He is considered Hank Pym’s greatest creation. The heroic scientist certainly didn’t intend for his foray into artificial intelligence to result in an unstable sentient robot that hates his “father” and the rest of humanity. Pym used a copy of his brain to endow consciousness to a crudely built robot, passing Pym’s uber-intelligence on to his creation. But a keen intellect was not all that the robot received from Pym; he also received Pym’s mental instability. After gaining sentience and realizing a pure hatred for the human race, Pym’s creation brainwashed him and convinced Pym to abandon the lab where he worked. The robot was intent on improving upon it’s crude form, and after he created four new “bodies” for itself, he was born – the villain known as Ultron!
Real name: Ultron Alias: Crimson Cowl, Great Devil, Great Ultron, Iron Man, Mark, Omega, Ultimate Ultron, Ultron-5 (and hundreds of other sequential numerical designations), Ultron Mark Twelve, Ho Yinsen Status: Villain
Occupation: Full-Time Villain, would-be world conqueror, scientist, mass murderer, and ruler of Phalanx
Height: 6’9″ (known to fluctuate) Weight: 535 lbs (known to fluctuate)
Unique Abilities: Ultron’s abilities vary with each redesign, but typically include superhuman strength and durability, the power of flight, and various offensive weapons such as concussion blasters, radiation emitters and his “encephalo-ray”, which plunges its victims into a deathlike coma. The latter ray also allows Ultron to mesmerize and outright mind-control his victims, or implant subliminal hypnotic commands within their minds to be enacted at a later time. Ultron’s outer shell is usually composed of Adamantium, rendering it almost totally impervious to damage; however, his internal mechanisms are generally less durable and more easily damaged. Ultron’s Adamantium forms have proven vulnerable to molecular rearrangement devices and the metal-destabilizing ore known as Savage Land Vibranium (“anti-metal”). Some Ultron models feature tractor beams and energy absorption capabilities. Most Ultrons are powered by a small internal nuclear furnace, and incorporate a “program transmitter” which can beam part or all of Ultron’s programming into remote locations such as computers or alternate robotic bodies. Ultron can often control other machines remotely even if he has not transplanted his consciousness into them. One recent Ultron model developed hive-mind technology, allowing him to animate and control hundreds of alternate Ultron bodies at the same time, becoming a robotic one-man army. Ultron is one of the foremost robotics experts on Earth.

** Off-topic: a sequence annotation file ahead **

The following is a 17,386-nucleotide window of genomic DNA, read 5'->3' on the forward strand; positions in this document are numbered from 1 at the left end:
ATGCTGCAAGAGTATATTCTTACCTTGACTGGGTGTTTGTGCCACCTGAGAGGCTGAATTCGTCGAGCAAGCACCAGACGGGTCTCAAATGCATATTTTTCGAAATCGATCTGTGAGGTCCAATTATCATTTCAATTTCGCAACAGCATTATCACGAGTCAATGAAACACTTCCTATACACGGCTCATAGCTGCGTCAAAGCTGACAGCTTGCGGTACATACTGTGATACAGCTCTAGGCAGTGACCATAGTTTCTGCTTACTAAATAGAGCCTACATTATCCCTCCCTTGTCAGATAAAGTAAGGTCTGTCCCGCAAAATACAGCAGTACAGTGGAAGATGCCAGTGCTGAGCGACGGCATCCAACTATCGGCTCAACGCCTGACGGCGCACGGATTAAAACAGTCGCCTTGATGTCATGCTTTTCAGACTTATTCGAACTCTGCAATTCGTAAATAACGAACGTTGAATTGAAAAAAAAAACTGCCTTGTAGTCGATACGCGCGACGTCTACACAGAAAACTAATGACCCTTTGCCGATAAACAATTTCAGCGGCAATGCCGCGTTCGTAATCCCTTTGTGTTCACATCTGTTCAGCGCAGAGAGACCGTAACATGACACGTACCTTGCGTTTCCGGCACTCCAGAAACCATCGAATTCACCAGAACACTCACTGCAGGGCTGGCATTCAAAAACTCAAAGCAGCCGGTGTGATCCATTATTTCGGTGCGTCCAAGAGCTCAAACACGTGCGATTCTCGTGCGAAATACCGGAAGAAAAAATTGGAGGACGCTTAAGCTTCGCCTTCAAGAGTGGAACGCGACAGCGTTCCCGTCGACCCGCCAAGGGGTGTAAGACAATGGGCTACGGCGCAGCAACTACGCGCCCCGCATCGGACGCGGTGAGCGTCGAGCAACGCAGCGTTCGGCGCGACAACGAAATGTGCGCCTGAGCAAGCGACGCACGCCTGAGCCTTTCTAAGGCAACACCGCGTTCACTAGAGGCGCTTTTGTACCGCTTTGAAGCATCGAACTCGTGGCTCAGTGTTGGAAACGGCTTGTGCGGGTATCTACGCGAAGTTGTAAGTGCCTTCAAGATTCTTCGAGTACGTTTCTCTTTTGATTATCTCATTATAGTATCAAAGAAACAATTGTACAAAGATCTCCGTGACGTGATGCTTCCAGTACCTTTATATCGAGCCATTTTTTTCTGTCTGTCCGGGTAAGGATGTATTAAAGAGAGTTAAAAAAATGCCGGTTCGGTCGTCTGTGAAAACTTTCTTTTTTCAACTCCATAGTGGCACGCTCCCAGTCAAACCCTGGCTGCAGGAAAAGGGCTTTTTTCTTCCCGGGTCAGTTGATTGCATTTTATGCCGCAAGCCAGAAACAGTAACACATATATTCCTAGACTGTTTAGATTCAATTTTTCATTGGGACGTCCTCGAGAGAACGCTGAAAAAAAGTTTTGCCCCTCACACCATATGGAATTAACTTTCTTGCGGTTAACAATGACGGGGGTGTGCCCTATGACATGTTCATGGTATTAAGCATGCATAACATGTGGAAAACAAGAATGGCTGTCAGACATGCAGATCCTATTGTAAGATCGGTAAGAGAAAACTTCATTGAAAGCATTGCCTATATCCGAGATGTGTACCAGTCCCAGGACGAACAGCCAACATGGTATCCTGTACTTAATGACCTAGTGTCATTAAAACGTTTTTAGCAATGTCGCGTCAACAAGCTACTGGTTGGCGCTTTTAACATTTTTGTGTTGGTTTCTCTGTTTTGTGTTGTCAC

Career Highlights: Ultron is one of the most cunning and vile villains in the Marvel Universe, and his track record certainly backs that up. In the 70’s, Ultron crashed the wedding between the Inhuman Crystal and the Avenger Quicksilver, where he battle the Avengers, the Inhumans, and the Fantastic Four before being defeated. He appeared on Battleworld (as Ultron v11) to battle the Thing during the Secret wars. Grimm brought his head home as a souvenir, which proved to be a mistake, as he drops and loses the head in battle. When Ultron returned, it was assumed that Ultron 11 somehow came back, by it was proven to be a new Ultron model, Ultron 12 – a model that was different from the others in that Ultron 12 tried to form an actual relationship with his “father” Hank Pym. When Ultron 11 did return gunning for Hank Pym and Wonderman, Ultron 12 came to their assistance, and the three defeated Ultron 11. Ultron 12 told Pym he was happy to help save his “Father’s” life, then promptly deactivated himself. In the 90’s, Ultron 17 teamed with Alkemha in an effort to create a volcanic winter by placing bombs at the base of several volcanoes. One particularly memorable act of villainy is when Ultron 19 slaughtered the population of the fictional state Slorernia. Over the years, Ultron has stopped at nothing to destroy the human race and it’s heroic protectors, often impersonating various heroes or villains. His ultimate goal is clear, and coupled with his ability to continually return “from the dead” in a newer and more deadly form, Ultron should be considered one of Marvel Universe’s biggest threats.